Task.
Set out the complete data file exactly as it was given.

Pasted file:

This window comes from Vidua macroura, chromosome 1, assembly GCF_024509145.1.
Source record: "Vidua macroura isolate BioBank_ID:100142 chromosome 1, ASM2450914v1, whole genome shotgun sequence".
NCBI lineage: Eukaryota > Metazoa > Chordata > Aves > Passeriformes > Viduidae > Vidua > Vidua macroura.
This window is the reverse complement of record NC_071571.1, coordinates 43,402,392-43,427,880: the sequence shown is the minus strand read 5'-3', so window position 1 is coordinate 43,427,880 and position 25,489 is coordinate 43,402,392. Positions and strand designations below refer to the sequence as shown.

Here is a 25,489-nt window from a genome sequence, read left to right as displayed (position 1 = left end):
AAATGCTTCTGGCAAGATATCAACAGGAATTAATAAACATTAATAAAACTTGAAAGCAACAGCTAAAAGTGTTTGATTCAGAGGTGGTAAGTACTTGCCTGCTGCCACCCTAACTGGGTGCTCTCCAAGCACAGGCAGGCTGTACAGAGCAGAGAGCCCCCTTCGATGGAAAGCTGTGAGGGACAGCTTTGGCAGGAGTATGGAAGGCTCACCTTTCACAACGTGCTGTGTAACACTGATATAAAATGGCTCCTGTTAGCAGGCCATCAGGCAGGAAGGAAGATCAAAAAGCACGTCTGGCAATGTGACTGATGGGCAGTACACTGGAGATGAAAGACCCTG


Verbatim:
This window comes from Vidua macroura, chromosome 1, assembly GCF_024509145.1.
Source record: "Vidua macroura isolate BioBank_ID:100142 chromosome 1, ASM2450914v1, whole genome shotgun sequence".
NCBI lineage: Eukaryota > Metazoa > Chordata > Aves > Passeriformes > Viduidae > Vidua > Vidua macroura.
This window is the reverse complement of record NC_071571.1, coordinates 43,402,392-43,427,880: the sequence shown is the minus strand read 5'-3', so window position 1 is coordinate 43,427,880 and position 25,489 is coordinate 43,402,392. Positions and strand designations below refer to the sequence as shown.

Here is a 25,489-nt window from a genome sequence, read left to right as displayed (position 1 = left end):
AAATGCTTCTGGCAAGATATCAACAGGAATTAATAAACATTAATAAAACTTGAAAGCAACAGCTAAAAGTGTTTGATTCAGAGGTGGTAAGTACTTGCCTGCTGCCACCCTAACTGGGTGCTCTCCAAGCACAGGCAGGCTGTACAGAGCAGAGAGCCCCCTTCGATGGAAAGCTGTGAGGGACAGCTTTGGCAGGAGTATGGAAGGCTCACCTTTCACAACGTGCTGTGTAACACTGATATAAAATGGCTCCTGTTAGCAGGCCATCAGGCAGGAAGGAAGATCAAAAAGCACGTCTGGCAATGTGACTGATGGGCAGTACACTGGAGATGAAAGACCCTG